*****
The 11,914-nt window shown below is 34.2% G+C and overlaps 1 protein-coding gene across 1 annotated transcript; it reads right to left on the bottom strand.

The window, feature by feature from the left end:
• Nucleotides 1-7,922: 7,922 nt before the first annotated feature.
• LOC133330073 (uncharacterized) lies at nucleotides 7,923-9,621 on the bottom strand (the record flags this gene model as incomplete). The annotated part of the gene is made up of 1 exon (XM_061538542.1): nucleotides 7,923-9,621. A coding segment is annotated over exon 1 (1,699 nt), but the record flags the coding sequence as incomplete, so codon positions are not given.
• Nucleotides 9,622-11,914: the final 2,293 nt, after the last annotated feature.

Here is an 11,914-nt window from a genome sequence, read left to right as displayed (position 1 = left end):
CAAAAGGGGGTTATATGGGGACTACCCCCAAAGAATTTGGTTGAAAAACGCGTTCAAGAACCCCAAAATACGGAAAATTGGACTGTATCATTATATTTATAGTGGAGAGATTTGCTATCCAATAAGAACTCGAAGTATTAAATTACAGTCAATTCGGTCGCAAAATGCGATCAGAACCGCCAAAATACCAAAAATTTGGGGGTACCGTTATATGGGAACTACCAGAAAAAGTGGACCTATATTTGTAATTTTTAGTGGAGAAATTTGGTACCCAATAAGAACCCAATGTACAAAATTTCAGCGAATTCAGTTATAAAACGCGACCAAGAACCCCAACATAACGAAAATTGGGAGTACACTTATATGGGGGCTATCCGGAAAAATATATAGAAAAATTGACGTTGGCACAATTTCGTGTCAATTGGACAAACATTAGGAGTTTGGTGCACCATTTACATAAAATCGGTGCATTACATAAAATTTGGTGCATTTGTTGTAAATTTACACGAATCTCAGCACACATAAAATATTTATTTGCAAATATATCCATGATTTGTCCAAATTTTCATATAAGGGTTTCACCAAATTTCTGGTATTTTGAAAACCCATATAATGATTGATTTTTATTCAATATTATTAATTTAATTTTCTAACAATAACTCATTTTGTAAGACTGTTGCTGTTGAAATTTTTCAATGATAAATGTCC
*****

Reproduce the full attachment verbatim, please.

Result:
The 11,914-nt window shown below is 34.2% G+C and overlaps 1 protein-coding gene across 1 annotated transcript; it reads right to left on the bottom strand.

The window, feature by feature from the left end:
• Nucleotides 1-7,922: 7,922 nt before the first annotated feature.
• LOC133330073 (uncharacterized) lies at nucleotides 7,923-9,621 on the bottom strand (the record flags this gene model as incomplete). The annotated part of the gene is made up of 1 exon (XM_061538542.1): nucleotides 7,923-9,621. A coding segment is annotated over exon 1 (1,699 nt), but the record flags the coding sequence as incomplete, so codon positions are not given.
• Nucleotides 9,622-11,914: the final 2,293 nt, after the last annotated feature.

Here is an 11,914-nt window from a genome sequence, read left to right as displayed (position 1 = left end):
CAAAAGGGGGTTATATGGGGACTACCCCCAAAGAATTTGGTTGAAAAACGCGTTCAAGAACCCCAAAATACGGAAAATTGGACTGTATCATTATATTTATAGTGGAGAGATTTGCTATCCAATAAGAACTCGAAGTATTAAATTACAGTCAATTCGGTCGCAAAATGCGATCAGAACCGCCAAAATACCAAAAATTTGGGGGTACCGTTATATGGGAACTACCAGAAAAAGTGGACCTATATTTGTAATTTTTAGTGGAGAAATTTGGTACCCAATAAGAACCCAATGTACAAAATTTCAGCGAATTCAGTTATAAAACGCGACCAAGAACCCCAACATAACGAAAATTGGGAGTACACTTATATGGGGGCTATCCGGAAAAATATATAGAAAAATTGACGTTGGCACAATTTCGTGTCAATTGGACAAACATTAGGAGTTTGGTGCACCATTTACATAAAATCGGTGCATTACATAAAATTTGGTGCATTTGTTGTAAATTTACACGAATCTCAGCACACATAAAATATTTATTTGCAAATATATCCATGATTTGTCCAAATTTTCATATAAGGGTTTCACCAAATTTCTGGTATTTTGAAAACCCATATAATGATTGATTTTTATTCAATATTATTAATTTAATTTTCTAACAATAACTCATTTTGTAAGACTGTTGCTGTTGAAATTTTTCAATGATAAATGTCC